Lakshmi Bhaskaran

With this year’s London Olympic Games and the Queen’s Diamond Jubilee, support for all things British has never been stronger but how do we sustain this moving forward, asks Lakshmi Bhaskaran, designer and co-owner with fellow designer Jonathan Walter, of Cornwall-based Bark Furniture

At Bark Furniture we design and make bespoke furniture, and launch our Kustom chair [pictured below] at the Clerkenwell Design Week this month. There is a certain Britishness to our designs and the way they are realised - the confidence in proportion and modesty in detail - that makes them unique.

Revolutions require revolutionaries to get the ball rolling, but revolutions also need society's backing to make the big changes. We have seen a small revolution in the food industry where activists campaigned for free-range eggs, organic produce and locally sourced goods. Once considered to be radical hippies, the campaigners have been successful in changing the mindset of the public at large to the point where the large retailers have bought into the need to supply these goods.

This activism was a force for good, improving everything from the quality of the food to animal welfare, not to mention reducing the distances our food travels. The real revolution, though, has been the change in attitude as consumers now recognise myriad improvements in the quality of their own lives - and, critically, the price reduction as more food producers gear their operations to meet the demand, and scale up.

There is no reason why the same approach to interiors, homewares and furniture wouldn't succeed. Activists can already be spotted at the design and craft shows; the opinion formers ask all the right questions when they visit our stand at shows. And now retailers are, albeit tentatively, beginning to take a more proactive approach.

John Lewis is championing British manufacturing with the launch of its Made in UK identifier, which will appear on ticketing and online product information to highlight British-made products. A small step but one that is making it easier for consumers to buy goods that are created by some of the best design minds in the world and made using a local, highly skilled labour force.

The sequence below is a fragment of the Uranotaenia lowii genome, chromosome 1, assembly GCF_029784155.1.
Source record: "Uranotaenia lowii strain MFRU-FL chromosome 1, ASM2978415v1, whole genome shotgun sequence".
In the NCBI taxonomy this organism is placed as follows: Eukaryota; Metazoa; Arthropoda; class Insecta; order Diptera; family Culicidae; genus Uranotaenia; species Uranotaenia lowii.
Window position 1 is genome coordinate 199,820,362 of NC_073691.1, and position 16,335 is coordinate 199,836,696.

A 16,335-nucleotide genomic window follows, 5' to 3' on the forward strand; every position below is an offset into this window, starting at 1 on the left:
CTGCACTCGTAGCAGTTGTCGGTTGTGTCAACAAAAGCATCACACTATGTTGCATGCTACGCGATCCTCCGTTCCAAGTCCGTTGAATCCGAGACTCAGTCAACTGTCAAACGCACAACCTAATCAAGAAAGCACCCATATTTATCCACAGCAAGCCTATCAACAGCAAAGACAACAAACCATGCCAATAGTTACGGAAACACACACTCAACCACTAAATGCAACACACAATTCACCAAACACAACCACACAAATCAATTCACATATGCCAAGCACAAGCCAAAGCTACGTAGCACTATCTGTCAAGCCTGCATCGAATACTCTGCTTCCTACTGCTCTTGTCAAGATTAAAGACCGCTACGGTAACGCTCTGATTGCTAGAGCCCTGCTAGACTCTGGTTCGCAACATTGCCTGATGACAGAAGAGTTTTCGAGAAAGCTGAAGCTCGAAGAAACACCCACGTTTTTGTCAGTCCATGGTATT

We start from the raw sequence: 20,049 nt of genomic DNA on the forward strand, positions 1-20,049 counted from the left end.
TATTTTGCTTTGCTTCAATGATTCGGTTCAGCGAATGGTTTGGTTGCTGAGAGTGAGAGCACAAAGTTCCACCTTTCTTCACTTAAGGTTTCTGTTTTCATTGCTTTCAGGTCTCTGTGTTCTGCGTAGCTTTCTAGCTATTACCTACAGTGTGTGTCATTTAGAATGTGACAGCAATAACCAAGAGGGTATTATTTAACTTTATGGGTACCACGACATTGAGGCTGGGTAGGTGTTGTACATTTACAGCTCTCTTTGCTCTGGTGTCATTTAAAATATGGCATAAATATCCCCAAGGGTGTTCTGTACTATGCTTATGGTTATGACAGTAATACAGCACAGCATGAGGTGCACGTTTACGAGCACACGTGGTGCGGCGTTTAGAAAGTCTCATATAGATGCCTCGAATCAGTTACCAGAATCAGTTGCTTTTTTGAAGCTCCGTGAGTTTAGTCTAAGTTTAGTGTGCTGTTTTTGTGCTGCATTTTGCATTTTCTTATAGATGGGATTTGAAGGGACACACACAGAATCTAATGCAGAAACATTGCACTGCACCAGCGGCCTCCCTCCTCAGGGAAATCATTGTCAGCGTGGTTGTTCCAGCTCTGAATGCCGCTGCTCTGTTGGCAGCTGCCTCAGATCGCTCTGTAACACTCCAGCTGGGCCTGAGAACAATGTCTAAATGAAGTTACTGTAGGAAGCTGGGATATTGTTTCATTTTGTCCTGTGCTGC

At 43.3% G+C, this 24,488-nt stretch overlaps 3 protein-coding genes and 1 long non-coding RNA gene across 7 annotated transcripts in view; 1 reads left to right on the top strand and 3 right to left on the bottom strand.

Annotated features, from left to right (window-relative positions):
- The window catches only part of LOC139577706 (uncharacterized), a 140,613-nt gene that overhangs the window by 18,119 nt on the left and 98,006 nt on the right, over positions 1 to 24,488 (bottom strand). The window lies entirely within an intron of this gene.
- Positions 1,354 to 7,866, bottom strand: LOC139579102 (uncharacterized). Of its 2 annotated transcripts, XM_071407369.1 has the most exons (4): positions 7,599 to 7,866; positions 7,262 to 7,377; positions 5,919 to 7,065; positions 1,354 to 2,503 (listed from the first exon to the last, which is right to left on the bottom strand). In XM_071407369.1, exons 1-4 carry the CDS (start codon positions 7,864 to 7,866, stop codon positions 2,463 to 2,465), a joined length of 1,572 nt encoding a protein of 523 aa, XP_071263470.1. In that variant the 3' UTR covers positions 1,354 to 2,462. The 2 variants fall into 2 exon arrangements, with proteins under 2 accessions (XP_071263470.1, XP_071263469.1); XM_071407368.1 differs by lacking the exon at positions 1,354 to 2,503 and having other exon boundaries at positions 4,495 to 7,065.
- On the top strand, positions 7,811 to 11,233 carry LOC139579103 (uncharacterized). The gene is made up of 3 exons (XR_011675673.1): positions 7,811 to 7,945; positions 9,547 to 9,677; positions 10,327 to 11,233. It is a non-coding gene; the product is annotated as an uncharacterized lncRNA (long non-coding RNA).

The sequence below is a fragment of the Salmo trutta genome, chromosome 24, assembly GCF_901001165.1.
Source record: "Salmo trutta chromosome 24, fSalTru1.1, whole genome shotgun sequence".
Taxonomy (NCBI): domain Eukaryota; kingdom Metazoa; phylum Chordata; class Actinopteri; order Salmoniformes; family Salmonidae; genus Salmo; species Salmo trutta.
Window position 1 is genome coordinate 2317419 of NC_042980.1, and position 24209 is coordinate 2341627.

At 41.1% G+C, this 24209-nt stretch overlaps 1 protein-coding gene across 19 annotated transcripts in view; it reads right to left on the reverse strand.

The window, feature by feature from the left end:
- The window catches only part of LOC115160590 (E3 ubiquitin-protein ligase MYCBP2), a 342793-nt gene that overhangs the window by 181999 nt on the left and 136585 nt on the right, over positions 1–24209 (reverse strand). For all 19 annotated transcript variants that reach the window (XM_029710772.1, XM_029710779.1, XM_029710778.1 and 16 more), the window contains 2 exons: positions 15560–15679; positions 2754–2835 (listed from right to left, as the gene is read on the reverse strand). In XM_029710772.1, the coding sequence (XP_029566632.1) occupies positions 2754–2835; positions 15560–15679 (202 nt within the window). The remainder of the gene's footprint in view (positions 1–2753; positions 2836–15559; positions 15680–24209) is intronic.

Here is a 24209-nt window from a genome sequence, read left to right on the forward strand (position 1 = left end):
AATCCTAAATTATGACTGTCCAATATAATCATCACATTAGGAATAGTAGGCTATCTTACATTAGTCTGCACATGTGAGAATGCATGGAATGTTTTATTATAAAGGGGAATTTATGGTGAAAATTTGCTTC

It is this forward-thinking approach that can change things. But it has to be more than a flash in the pan. It is up to the rest of us to search out the incredible body of work that is coming out of design studios, workshops and factories in this country and bring their high- quality products into our client's homes.

I'd like to think that the Government should do more than it does to promote British craftsmanship, but there is always a risk of appearing xenophobic, and if every country adopted this attitude there would be no export market for our products. But by being clever, and digging a little deeper, more of the things we look for and the skills we value can be found here in Britain than people realise. Nissan has noticed the quality of UK manufacturing and labour, Boeing comes to the UK for its jet engines, Sony has factories here, Renault builds its F1 cars here, and a full two-thirds of our own production goes abroad.

If our international clients are willing to pay the extra cost of buying British-made goods and having them shipped abroad, then surely it makes sense for us to buy locally and avoid importing products that, while cheaper, are invariably of a lower quality. Factor in their marketing and transportation costs and you begin to realise just how little of that lower price is spent on the actual product. This year's major events may be the catalyst but supporting British design and manufacture is about so much more that pomp and pride. It allows us to ensure ethical production, fair wages and working conditions; to create opportunities now and for the future, and to support our economy. It may mean that, in the short term, as designers and makers, we do not get the profit margins we were hoping for initially, but if we are all prepared to give just a little there is a very good chance we could all gain a lot.

This article was first published in idfx Magazine.

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